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Part 4 of 6: Male Insecurities

November 22, 2009

Wild bunch that they are, the Upper School faculty makes plans for dinner at  The Flying Saucer. Arriving before the M.A.—he actually got the degree online—I strategically position myself between two co-workers so as to avoid sitting by my erudite co-worker. Shortly after taking his seat, the Dean, much to my surprise, orders a beer. But somewhere in between lighting his cigar and ordering his third twenty-four ounce porter it hits me—this is all for show.

Perhaps it’s his thinning hair. Perhaps it’s his timid demeanor. Whatever it is, Ryan, M.A. is insecure in his masculinity. For the first time, I feel as though I understand the Master and his unchecked, “biblically-based” brand of chauvinism. But, just as my sorrow for the guy begins to set in, his strained guise of machismo kicks in once again.


After overhearing another faculty member casually drop the word “faggot” in a conversation (!), Billups interrupts to share with the table how anxious he is for his freshmen class to begin reading a book that uses the term. My ears perking up, he continues, “I know someone’s going to ask how the author is using the word ‘faggot’”(as if he wasn’t planning on calling his class’s attention to the term even if they didn’t). “I’m going to tell them,” adds Billups, “that the term originally meant ‘a bundle of sticks’ and that faggots still aren’t good for anything but burning.”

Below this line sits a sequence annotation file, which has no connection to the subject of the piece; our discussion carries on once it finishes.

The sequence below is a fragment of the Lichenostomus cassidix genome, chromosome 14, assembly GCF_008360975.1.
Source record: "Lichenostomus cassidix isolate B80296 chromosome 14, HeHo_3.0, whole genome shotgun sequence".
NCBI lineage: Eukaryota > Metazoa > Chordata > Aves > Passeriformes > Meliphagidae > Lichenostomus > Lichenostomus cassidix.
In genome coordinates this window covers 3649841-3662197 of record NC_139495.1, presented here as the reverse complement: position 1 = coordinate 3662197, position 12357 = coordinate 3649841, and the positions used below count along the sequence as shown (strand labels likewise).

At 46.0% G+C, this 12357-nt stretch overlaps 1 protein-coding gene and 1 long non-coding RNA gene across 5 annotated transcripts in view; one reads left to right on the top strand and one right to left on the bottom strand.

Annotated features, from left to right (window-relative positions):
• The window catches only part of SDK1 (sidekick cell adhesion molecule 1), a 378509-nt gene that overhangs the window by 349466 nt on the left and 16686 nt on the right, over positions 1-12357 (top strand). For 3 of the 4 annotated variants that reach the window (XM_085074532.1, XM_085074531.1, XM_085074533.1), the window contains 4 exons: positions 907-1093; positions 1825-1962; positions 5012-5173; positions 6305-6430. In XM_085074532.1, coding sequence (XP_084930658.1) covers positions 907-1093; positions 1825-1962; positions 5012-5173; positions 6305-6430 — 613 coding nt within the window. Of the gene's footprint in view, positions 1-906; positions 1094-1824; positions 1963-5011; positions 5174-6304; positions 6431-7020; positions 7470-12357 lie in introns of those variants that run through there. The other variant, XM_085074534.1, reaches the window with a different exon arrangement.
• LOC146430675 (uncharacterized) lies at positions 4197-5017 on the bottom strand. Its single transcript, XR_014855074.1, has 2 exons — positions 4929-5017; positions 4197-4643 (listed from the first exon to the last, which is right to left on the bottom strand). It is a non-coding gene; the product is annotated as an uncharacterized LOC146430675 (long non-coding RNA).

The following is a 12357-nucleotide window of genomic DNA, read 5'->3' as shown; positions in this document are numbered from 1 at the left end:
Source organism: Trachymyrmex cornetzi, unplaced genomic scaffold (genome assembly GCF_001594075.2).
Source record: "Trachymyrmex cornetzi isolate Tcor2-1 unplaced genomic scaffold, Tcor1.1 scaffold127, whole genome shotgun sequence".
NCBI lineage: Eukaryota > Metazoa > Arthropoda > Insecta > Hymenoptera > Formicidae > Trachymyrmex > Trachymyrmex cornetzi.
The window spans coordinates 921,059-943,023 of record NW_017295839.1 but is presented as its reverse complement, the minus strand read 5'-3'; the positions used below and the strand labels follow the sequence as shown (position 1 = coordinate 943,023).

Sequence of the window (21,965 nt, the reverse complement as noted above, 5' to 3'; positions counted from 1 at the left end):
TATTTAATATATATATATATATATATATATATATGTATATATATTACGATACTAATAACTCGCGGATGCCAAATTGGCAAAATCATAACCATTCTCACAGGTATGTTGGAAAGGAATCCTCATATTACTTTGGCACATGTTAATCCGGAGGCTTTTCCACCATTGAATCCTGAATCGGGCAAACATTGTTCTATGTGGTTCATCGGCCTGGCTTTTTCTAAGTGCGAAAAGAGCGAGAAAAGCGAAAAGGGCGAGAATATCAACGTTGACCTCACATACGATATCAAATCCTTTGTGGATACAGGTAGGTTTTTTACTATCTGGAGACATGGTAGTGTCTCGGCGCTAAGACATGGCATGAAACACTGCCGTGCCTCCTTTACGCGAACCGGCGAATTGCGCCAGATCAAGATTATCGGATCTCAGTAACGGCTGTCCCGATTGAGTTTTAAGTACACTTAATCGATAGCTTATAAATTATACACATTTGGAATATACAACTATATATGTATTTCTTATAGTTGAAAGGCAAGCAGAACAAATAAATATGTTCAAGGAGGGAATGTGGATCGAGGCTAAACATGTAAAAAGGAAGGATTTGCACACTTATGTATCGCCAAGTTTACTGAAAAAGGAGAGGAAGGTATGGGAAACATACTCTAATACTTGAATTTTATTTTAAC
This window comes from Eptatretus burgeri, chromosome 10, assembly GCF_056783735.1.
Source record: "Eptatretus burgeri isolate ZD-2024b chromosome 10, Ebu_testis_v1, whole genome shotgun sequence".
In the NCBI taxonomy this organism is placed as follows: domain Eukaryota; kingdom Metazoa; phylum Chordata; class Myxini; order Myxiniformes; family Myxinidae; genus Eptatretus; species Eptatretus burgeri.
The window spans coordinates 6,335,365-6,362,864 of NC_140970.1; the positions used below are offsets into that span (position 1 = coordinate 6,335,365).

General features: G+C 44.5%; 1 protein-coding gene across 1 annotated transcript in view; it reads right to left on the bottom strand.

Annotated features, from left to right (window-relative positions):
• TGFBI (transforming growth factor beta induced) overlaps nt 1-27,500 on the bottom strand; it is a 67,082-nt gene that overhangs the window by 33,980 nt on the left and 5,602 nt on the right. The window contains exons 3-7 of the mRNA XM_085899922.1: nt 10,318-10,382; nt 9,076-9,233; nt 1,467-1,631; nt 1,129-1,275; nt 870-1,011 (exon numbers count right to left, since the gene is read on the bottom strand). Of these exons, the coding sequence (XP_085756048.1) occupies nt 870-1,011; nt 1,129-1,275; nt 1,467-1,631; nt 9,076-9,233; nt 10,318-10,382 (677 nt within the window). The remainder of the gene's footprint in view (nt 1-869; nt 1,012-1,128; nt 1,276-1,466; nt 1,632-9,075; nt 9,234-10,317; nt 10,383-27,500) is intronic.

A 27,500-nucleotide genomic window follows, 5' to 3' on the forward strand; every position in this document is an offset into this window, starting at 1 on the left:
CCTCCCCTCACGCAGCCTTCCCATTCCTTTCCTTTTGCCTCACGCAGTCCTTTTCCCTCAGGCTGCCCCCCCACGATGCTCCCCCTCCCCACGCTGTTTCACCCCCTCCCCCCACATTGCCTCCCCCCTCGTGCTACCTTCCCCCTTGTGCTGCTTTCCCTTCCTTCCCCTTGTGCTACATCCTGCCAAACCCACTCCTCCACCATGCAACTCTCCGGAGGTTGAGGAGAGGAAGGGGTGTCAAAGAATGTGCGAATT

“Check, please!”

Do you use derogatory epithets in your day to day conversations, even if just casually? If so, would you say they’re completely innocent or do they point to some form of insecurity you may be carrying around? Are you secure enough in your masculinity/femininity to avoid using terms like gay, homo, queer and faggot in a derogatory fashion? Are you secure enough in your masculinity/femininity to tell others to stop using such abusive language?

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